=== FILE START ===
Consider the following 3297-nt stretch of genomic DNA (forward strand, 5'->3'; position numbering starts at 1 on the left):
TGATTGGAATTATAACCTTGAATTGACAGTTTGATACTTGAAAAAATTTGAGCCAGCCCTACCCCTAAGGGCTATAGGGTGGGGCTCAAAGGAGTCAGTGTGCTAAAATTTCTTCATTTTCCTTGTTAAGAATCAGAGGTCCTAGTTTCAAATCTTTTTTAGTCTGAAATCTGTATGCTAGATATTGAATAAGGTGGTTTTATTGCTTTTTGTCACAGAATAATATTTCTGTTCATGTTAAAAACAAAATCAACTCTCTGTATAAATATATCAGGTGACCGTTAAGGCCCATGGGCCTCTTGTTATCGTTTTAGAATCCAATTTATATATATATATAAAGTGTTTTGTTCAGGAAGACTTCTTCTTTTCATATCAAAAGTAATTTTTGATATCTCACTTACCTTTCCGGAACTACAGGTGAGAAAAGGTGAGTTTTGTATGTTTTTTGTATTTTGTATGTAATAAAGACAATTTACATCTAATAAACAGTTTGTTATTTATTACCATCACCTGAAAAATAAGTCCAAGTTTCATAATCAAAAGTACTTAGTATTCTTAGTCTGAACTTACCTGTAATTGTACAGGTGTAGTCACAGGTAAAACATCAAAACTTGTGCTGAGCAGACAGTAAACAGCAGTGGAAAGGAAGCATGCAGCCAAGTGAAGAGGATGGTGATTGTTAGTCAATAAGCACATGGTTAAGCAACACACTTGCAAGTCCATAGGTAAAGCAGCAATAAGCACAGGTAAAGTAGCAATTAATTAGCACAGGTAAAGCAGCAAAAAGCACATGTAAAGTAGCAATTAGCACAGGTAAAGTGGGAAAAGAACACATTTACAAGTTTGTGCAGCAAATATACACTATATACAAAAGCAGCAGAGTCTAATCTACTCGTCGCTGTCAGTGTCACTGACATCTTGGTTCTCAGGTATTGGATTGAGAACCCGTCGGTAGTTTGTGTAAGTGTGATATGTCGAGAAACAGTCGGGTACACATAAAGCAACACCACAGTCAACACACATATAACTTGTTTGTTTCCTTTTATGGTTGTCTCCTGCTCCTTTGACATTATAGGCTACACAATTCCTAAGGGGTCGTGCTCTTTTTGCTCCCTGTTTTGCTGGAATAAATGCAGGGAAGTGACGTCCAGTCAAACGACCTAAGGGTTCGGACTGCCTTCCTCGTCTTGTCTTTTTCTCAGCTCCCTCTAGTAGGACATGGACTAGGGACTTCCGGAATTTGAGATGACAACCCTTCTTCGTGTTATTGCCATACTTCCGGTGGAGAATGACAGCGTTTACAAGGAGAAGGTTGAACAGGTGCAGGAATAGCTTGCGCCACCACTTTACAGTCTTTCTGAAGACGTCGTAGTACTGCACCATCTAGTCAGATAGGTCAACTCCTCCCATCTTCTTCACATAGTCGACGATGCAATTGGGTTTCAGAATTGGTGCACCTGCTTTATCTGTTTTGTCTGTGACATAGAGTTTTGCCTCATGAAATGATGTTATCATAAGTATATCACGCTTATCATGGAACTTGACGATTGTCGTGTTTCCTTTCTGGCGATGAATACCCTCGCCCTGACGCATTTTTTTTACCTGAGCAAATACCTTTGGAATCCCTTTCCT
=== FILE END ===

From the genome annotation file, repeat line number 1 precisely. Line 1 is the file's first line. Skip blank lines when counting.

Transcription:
Consider the following 3297-nt stretch of genomic DNA (forward strand, 5'->3'; position numbering starts at 1 on the left):